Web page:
"Theodore does. Constantly." Her head shake danced carefully marcelled curls under her narrow-brimmed hat. "You men always stick together."
Spade nodded with seeming indifference.
"Theodore and he were great cronies-golf and tennis, drinks at the club. When he abandoned poor Eleanor five years ago and didn't turn up dead Theodore called him the one who got away. Eleanor is my best friend. She never remarried."
The skylight in the high vaulted ceiling laid a slanted bar of pale afternoon sunlight across one corner of their table. Spade's raised brows, which peaked slightly above his yellow-gray eyes, encouraged confidences.
"Did Eleanor's husband recognize you?"
"No. And only when they were past did I recognize him, from his voice-a distinctive tenor I'd always found irritating." She pursed thin lips and something like malice gleamed in her eyes. "Of course I immediately called Eleanor in Tacoma to tell her I had seen her missing husband here in Spokane."
"And she believed you. Even if your husband doesn't."
"My husband never believes me."
"If the man's here I'll find him."
After she had gone Spade remained, rolled and smoked three cigarettes in quick succession, muttered aloud, "What the hell?" and left the hotel.
John Graham's Bookstore was on the corner of Sprague Avenue and West First Avenue, hard by the Davenport Hotel. Spade entered with long strides, slowed as if looking for a particular volume on the crowded shelves. There were a half dozen browsers and an almost pleasant smell of old books in the air.
Graham himself, a thin bespectacled man with a trim white mustache and wings of silver hair swept back from either side of his face, was ringing up a sale on the front register. A female clerk was selling a customer a book halfway down the store.
Spade went that way, his eyes hooded. The clerk was a blonde of about his age, pretty verging on beautiful, with an oval face, blue eyes, and a moist red mouth. Her silk-striped woolen rep dress, too fashionable for a shopgirl to wear to work, clung to an exquisite body.
The big round blue eyes lit up when she saw Spade. She hurried her sale to just short of rudeness, came up to Spade, raised her face for his kiss. Instead, he put an arm around her shoulders, turned her slightly, kissed her on the cheek.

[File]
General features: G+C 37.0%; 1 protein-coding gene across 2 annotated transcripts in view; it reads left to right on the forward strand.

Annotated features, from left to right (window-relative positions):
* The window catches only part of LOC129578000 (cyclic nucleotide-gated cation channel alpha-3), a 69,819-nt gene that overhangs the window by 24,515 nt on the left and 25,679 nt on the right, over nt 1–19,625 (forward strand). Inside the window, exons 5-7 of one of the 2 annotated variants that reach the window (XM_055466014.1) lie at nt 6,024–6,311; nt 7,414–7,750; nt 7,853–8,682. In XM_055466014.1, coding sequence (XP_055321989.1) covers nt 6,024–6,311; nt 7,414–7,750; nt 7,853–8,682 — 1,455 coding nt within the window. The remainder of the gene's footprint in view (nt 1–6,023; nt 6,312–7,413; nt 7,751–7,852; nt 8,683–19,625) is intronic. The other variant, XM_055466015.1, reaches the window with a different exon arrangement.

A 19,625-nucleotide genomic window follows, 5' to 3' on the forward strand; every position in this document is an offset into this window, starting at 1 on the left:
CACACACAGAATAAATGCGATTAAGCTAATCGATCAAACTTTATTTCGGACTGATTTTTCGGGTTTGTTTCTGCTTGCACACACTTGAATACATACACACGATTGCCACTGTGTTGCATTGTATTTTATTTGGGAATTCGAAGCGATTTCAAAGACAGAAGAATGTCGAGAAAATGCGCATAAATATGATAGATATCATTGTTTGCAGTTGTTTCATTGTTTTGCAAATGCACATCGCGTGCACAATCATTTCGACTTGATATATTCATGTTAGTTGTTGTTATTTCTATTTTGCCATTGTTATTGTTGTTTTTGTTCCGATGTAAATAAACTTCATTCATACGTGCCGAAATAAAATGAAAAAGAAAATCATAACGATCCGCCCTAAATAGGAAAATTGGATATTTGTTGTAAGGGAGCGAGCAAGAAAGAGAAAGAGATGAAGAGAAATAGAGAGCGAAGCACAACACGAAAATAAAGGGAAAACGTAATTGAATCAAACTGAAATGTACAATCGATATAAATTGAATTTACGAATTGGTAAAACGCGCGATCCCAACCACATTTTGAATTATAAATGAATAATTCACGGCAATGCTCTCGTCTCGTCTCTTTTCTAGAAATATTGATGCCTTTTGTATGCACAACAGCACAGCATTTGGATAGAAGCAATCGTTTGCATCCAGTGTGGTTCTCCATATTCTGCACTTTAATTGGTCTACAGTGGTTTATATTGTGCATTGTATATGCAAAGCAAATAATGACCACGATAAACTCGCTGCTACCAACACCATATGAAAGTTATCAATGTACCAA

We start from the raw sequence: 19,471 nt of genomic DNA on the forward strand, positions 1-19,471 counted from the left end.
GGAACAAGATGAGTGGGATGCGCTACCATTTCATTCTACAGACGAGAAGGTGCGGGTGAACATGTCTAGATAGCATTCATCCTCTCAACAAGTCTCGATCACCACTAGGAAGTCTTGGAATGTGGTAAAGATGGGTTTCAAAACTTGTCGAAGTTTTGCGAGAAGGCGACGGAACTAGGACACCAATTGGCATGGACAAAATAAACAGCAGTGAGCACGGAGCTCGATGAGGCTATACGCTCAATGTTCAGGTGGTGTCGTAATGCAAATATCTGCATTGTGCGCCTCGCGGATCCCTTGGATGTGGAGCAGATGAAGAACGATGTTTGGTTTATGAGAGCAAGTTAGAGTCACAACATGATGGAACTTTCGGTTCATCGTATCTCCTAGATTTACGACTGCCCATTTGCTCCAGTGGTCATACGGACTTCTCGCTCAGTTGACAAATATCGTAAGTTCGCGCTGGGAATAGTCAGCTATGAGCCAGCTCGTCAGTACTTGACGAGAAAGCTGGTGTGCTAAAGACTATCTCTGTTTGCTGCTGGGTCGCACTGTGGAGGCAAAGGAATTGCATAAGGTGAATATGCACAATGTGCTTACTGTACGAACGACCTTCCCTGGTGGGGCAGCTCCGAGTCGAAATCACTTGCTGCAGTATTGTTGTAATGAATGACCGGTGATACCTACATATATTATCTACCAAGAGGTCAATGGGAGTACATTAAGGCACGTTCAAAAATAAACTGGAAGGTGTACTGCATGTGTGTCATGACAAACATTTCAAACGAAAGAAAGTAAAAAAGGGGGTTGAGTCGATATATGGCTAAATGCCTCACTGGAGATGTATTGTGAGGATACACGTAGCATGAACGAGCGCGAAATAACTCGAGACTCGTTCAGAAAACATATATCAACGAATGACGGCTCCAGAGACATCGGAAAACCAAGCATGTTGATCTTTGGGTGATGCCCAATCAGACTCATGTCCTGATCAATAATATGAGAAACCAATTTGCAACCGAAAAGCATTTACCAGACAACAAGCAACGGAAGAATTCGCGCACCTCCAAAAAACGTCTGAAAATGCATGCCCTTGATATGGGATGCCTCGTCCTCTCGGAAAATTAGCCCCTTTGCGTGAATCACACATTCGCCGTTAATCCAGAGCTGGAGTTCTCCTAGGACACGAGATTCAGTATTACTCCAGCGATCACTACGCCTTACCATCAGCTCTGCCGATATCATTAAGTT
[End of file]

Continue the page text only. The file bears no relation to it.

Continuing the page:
"You didn't tell me you were in town!" she exclaimed in a slightly hurt voice.
"Just for the day," he lied easily. "On a case."
"And you came into Graham's for old time's sake," she said. "Because we met here." In that light her eyes looked almost violet. "That first time, you came in to get a book and instead you got..."-she opened her arms wide-"me!"
Spade grunted. "Just as a rental."
"That's a nasty thing to say to a girl, Sam."
"Not a girl anymore. Not Ida Nolan anymore."
"What did you expect? You ran off to be a hero in France."
His eyes hardened between down-drawn brows. He said in a sarcastic voice, "I love you, Sam. I'll wait for you, Sam."
"I got lonely."
"And married Miles Archer three months after I left."
"Miles was here. Miles was eager to marry me. Miles-"
"I saw Miles in Tacoma a couple of nights ago," Spade said. "He thanked me."
She said almost cautiously, "For what?"
"Going into the army. Leaving him an open field."
"He isn't due back from Tacoma until tomorrow..."
"I'm booked on the four oh five stage to Seattle."
"To hell with you, Sam Spade," Iva Archer said viciously.
The engines growled and shook; white water boiled up around the stern of the Eliza Anderson as she backed away from the ramshackle Victoria, British Columbia, slip. Fog, wet as rain, already had swept most of the passengers off the darkening deck into the cabin for their three-hour trip down Puget Sound to Seattle.
Excerpted from Spade & Archer by Joe Gores Copyright © 2009 by Joe Gores. Excerpted by permission of Knopf, a division of Random House, Inc. All rights reserved. No part of this excerpt may be reproduced or reprinted without permission in writing from the publisher.
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No Man's Land
by Simon Tolkien
Inspired by the experiences of his grandfather, J. R. R. Tolkien, during World War I.
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